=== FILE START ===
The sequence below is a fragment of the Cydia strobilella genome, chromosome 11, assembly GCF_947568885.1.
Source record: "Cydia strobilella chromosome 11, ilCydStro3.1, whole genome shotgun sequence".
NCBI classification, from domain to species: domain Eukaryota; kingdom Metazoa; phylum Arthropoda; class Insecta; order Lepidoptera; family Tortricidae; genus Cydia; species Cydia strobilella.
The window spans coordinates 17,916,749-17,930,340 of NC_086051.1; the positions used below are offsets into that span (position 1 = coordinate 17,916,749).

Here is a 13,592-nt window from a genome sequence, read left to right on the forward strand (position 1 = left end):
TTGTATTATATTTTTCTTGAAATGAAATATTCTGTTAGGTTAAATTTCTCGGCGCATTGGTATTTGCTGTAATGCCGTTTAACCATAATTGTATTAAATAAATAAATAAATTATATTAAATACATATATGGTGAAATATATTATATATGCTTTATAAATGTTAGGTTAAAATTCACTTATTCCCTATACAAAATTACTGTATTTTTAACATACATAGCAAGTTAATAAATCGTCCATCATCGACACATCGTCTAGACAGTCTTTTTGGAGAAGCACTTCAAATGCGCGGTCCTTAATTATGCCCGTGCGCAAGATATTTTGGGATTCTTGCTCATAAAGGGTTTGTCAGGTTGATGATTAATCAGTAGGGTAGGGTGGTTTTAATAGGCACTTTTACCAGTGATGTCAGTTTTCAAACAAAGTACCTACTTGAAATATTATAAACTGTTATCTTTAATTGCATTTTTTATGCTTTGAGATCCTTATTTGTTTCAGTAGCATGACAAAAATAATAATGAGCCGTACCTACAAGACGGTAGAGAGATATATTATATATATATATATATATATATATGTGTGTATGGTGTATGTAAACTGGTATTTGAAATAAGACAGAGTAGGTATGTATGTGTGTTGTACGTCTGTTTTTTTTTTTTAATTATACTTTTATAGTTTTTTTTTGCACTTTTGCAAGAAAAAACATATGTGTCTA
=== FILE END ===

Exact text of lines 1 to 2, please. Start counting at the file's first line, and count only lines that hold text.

The sequence below is a fragment of the Cydia strobilella genome, chromosome 11, assembly GCF_947568885.1.
Source record: "Cydia strobilella chromosome 11, ilCydStro3.1, whole genome shotgun sequence".